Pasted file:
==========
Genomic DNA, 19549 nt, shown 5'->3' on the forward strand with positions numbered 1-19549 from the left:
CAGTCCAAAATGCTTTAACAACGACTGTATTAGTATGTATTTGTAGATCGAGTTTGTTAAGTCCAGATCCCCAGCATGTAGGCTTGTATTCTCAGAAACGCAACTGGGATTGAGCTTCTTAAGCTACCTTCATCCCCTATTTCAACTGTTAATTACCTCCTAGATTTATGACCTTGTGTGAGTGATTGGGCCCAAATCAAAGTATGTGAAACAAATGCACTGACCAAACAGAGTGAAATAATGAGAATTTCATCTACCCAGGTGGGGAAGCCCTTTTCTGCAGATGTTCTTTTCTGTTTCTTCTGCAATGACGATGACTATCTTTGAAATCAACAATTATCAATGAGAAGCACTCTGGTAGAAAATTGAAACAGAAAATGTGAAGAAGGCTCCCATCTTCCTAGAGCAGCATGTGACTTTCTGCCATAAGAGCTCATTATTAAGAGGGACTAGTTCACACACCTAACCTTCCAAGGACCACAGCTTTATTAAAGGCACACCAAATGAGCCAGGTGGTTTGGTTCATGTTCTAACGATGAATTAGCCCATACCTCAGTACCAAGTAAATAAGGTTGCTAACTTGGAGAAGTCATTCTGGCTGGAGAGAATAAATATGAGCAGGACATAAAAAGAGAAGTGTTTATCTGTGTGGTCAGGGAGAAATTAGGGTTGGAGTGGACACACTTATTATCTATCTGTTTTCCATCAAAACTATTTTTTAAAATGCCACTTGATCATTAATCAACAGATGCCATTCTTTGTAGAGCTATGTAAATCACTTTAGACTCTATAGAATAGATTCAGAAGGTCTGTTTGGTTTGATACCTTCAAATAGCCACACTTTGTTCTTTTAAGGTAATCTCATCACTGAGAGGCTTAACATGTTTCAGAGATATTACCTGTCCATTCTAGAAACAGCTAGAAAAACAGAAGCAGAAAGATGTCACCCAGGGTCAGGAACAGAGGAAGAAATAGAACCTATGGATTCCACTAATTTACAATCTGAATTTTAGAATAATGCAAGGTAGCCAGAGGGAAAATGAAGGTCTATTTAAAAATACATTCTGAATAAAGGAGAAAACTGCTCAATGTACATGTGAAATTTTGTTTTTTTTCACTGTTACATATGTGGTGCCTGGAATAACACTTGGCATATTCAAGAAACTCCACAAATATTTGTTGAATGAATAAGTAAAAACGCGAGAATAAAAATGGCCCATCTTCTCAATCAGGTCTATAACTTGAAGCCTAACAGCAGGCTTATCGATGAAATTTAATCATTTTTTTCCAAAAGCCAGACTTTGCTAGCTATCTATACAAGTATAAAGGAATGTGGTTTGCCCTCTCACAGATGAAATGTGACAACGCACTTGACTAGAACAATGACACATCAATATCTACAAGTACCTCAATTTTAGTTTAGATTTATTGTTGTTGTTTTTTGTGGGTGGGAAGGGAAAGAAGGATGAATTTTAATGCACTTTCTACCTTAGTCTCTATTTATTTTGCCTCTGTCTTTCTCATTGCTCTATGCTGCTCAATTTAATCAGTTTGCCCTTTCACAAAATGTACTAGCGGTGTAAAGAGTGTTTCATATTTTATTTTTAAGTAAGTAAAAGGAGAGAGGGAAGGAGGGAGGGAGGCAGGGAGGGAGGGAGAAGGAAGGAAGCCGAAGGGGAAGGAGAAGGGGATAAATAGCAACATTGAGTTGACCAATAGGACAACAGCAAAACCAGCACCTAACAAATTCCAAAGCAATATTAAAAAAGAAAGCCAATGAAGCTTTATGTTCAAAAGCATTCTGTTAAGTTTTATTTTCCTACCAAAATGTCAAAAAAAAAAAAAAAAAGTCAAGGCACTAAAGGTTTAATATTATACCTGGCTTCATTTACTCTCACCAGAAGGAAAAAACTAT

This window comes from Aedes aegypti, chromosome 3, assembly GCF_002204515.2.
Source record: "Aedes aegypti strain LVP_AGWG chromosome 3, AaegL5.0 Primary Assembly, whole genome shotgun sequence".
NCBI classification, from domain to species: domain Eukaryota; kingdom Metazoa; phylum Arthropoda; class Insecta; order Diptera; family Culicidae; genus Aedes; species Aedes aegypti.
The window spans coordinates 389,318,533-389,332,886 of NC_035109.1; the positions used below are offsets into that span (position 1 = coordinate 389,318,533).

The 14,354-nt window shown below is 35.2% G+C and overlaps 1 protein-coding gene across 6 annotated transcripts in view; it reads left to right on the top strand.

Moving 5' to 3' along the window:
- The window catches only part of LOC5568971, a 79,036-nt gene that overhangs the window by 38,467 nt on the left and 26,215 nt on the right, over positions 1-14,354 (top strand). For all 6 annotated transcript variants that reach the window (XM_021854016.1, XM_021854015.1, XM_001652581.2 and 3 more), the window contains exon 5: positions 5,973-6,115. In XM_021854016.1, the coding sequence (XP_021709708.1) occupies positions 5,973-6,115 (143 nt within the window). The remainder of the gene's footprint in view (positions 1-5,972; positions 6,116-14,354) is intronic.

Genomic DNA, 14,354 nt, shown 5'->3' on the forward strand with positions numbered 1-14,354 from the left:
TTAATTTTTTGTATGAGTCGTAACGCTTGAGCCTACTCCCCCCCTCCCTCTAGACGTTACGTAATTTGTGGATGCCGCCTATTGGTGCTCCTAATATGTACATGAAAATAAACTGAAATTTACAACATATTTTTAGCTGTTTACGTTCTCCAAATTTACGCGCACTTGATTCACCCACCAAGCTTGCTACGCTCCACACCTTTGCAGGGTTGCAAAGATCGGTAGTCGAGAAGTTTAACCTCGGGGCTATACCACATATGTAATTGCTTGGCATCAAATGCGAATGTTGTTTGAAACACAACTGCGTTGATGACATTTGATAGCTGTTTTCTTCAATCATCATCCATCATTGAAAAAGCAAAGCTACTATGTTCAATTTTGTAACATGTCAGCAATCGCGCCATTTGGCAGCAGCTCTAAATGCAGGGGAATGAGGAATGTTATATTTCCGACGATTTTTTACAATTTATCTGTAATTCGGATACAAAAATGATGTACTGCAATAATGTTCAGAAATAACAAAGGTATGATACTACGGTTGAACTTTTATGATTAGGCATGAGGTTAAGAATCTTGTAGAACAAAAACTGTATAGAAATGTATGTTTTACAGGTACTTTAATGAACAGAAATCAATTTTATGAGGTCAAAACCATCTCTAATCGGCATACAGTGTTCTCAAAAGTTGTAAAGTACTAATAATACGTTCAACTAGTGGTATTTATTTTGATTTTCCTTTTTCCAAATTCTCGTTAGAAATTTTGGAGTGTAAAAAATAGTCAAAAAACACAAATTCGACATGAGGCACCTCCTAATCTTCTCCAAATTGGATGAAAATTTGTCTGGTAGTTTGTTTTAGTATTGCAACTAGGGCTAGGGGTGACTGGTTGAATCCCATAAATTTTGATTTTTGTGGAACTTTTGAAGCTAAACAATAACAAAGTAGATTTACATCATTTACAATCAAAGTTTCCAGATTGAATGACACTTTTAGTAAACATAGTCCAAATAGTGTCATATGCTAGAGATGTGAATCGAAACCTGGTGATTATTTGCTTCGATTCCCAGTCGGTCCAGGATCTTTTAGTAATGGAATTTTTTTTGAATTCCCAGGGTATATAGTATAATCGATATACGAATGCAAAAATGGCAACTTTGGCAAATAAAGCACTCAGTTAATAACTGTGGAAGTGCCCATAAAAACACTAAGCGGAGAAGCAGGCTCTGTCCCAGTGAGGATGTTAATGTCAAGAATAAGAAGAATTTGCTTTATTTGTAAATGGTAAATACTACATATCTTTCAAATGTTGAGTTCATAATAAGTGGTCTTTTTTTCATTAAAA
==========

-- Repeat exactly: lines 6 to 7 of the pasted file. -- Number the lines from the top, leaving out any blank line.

The window spans coordinates 389,318,533-389,332,886 of NC_035109.1; the positions used below are offsets into that span (position 1 = coordinate 389,318,533).

The 14,354-nt window shown below is 35.2% G+C and overlaps 1 protein-coding gene across 6 annotated transcripts in view; it reads left to right on the top strand.